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in elevation along an altitudinal gradient from 200-950 m. The city of Boa Nova is located on the southern Bahia highlands. The specimen collected there was found at 870 m elevation, indicating that T. nigromaculatus can also be found in higher areas.

during rapid amphibian surveys or short-term fieldworks. We presume that it is more widely distributed through Bahia state than previously thought.

Dias et al. |Amphibia, Anura, Hylidae, Trachycephalus nigromaculatus Tschudi, 1838

Acknowledgments: We thank FAPESB for granting a Masters Scholarship to IRD, TRAV and JRSS and CNPq for a Masters Scholarship to RSB. Sebastian Wolf kindly read the manuscript and made helpful suggestions. We further thank Srgio Siqueira and an anonymous reviewer for useful comments on the manuscript. For help with the map we thank Czar Falco and Fbio Falco. Financial support was provided by an Amphibian Specialist Group Seed Grant and logistic support by Instituto Uirau and UESC.

Figure 2. Geographic distribution of Trachycephalus nigromaculatus in the state of Bahia. The green area represents the Atlantic Rainforest biome, the yellow area the Caatinga biome and the red area the Cerrado biome. Triangle: Potiragu (Freitas and Lima 2009), square: new record for the RPPN Serra Bonita, Camacan, circle: new northern distribution limit for the species at Boa Nova.

In the inland regions of Bahia state another species of the genus Trachycephalus can be found. According to its original description T. atlas is similar to T. nigromaculatus, however T. atlas does not have red spots during life and differences in skull morphology exist between both species (Bokermann 1966). Our new records, aside from expanding the known distribution of T. nigromaculatus, reveal also the high plasticity of this species by being present in areas with a much higher elevation as previously reported. Moreover, it is reaching the borders of a completely different biome, the Caatinga, as Boa Nova is characterized as a transition area between this biome and the Atlantic Rainforest. As T. nigromaculatus is an explosive breeder that lives in the canopy during most of its life, it is hardly ever found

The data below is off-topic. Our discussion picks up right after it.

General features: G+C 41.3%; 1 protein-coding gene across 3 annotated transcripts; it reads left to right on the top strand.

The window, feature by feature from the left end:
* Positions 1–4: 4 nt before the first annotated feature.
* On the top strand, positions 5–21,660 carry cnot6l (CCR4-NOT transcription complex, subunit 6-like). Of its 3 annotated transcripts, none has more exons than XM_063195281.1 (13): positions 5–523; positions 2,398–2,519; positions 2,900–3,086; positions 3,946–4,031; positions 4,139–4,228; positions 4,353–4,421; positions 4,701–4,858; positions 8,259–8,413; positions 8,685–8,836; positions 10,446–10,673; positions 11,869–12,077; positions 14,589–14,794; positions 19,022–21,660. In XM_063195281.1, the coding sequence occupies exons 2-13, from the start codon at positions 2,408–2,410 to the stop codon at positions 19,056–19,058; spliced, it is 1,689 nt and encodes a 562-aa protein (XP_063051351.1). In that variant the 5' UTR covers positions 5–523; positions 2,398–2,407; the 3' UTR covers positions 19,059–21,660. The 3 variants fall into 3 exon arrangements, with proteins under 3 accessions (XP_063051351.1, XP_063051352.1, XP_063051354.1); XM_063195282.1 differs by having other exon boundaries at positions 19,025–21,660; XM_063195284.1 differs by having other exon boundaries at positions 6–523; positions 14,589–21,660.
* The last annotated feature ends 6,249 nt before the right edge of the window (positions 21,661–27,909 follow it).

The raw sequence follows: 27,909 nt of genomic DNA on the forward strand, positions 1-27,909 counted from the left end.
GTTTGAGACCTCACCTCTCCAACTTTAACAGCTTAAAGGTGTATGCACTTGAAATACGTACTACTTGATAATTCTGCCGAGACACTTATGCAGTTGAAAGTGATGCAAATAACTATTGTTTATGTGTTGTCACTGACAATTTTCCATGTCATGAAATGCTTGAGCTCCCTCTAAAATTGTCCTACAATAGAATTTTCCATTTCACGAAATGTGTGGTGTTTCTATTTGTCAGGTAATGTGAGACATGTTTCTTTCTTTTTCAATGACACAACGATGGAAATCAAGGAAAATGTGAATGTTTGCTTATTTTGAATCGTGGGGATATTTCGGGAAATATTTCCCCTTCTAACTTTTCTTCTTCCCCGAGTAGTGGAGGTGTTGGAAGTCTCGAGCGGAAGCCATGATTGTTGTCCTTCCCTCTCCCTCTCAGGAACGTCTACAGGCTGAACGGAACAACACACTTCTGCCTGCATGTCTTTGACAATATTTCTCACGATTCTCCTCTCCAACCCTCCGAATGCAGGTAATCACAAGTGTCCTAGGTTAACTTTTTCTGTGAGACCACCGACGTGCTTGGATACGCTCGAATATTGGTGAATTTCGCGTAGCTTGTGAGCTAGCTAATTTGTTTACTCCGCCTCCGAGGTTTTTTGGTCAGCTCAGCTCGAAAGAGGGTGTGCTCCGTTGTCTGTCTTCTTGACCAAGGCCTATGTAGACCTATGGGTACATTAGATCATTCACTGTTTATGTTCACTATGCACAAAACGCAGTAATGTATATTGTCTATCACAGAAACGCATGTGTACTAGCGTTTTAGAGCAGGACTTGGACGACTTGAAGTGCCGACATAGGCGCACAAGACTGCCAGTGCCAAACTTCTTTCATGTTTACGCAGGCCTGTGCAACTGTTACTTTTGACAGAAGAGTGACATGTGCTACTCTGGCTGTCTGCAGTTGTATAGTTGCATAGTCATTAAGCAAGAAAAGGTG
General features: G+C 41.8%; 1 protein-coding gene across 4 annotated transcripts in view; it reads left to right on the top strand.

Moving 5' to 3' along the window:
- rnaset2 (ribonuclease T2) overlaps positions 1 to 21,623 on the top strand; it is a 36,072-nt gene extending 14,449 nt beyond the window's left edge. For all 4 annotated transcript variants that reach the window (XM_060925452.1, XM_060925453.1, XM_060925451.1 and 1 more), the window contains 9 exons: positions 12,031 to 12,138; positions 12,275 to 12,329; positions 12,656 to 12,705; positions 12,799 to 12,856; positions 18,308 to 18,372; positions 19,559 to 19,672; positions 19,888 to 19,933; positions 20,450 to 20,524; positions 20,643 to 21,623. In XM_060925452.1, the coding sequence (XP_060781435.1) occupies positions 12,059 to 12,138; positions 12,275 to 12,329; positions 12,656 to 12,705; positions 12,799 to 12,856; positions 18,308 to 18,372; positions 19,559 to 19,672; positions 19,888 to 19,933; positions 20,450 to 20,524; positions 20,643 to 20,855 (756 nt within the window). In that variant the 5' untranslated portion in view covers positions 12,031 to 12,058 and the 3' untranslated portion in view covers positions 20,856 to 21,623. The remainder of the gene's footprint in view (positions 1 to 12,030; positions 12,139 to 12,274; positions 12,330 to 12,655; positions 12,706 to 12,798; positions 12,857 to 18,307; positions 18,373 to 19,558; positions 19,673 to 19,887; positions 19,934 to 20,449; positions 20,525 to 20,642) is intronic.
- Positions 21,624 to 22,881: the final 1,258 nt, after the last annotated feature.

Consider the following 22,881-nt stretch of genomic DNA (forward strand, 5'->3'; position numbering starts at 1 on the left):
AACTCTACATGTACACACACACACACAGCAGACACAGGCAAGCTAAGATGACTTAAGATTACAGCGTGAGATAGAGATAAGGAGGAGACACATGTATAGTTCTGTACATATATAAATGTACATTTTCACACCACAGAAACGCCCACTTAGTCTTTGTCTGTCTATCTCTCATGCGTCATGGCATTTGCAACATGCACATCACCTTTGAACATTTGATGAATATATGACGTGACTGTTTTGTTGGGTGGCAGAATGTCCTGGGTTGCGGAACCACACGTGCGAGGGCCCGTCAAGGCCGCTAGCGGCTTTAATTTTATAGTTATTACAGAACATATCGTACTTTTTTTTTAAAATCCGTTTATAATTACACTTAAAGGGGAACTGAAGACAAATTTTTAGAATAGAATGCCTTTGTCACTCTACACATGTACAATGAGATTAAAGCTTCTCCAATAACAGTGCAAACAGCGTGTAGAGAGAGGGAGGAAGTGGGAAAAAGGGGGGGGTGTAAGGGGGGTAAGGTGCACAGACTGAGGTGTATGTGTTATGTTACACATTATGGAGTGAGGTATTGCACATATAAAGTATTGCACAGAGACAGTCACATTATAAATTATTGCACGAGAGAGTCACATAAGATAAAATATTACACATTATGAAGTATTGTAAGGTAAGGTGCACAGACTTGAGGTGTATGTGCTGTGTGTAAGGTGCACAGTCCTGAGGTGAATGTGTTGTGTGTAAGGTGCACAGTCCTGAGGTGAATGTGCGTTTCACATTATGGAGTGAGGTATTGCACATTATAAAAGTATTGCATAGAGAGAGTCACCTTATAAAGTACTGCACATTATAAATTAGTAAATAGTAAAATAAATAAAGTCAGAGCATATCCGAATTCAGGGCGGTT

Literature Cited Abrunhosa, P.A., H. Wogel and J.P. Pombal Jr. 2001. Vocalizao de quatro espcies de anuros do Estado do Rio de Janeiro, Sudeste do Brasil (Amphibia, Hylidae, Leptodactylidae). Boletim do Museu Nacional (N.S.) Zoologia 472: 1-12. Bokermann, W.C.A. 1966. Una nueva especie de Trachycephalus da Bahia, Brasil (Amphibia, Hylidae). Neotropica 12(39): 210-124. Freitas, M.A. and T.O. Lima. 2009. Trachycephalus nigromaculatus (Blackspotted Casque-headed Treefrog). Herpetological Review 40(3): 363 Frost, D.R. 2010. Amphibian Species of the World: an Online Reference. Version 5.4 (08 April, 2010). Electronic Database accessible at http:// research.amnh.org/vz/herpetology/amphibia/ American Museum of Natural History, New York, USA. Captured on 10 April 2010. Izecksohn, E. and S.P. Carvalho-e-Silva. 2001. Anfbios do Municpio do Rio de Janeiro. Rio de Janeiro: Editora UFRJ. 147 p. Kwet, A. and M. Di-Bernardo. 1999. Pr-Mata Anfbios, Amphibien, Amphibians. Porto Alegre: EDIPUCRS. 107 p. Rocha, C.F., S.P. Carvalho-e-Silva and M.V. Sluys. 2004 Trachycephalus nigromaculatus. In IUCN 2009. IUCN Red List of Threatened Species. Version 2009.1. Accessible at www.iucnredlist.org. Capture on 01 November 2009. Schiesari, L.C. and G. Moreira. 1996. The tadpole of Phrynohyas coriaceae (Hylidae) with comments on the species reproduction. Journal of Herpetology 30(3): 404-407. Schiesari, L., M. Gordo and W. Hdl. 2003. Treeholes as calling, breeding, and developmental sites for the Amazonian Canopy Frog, Phrynohyas resinifictrix (Hylidae). Copeia 2: 263-272. Wogel, H., P.A. Abrunhosa and J.P. Pombal Jr. 2000. Girinos de cinco espcies de anuros do sudeste do Brasil (Amphibia: Hylidae, Leptodactylidae, Microhylidae). Boletim do Museu Nacional 427: 1-16. Zweifel, R.G. 1964. Life History of Phrynohyas venulosa (Salientia: Hylidae) in Panam. Copeia 1: 201-208. Received: January 2010 Revised: June 2010 Accepted: June 2010 Published online: September 2010 Editorial responsibility: Alejandro R. Giraudo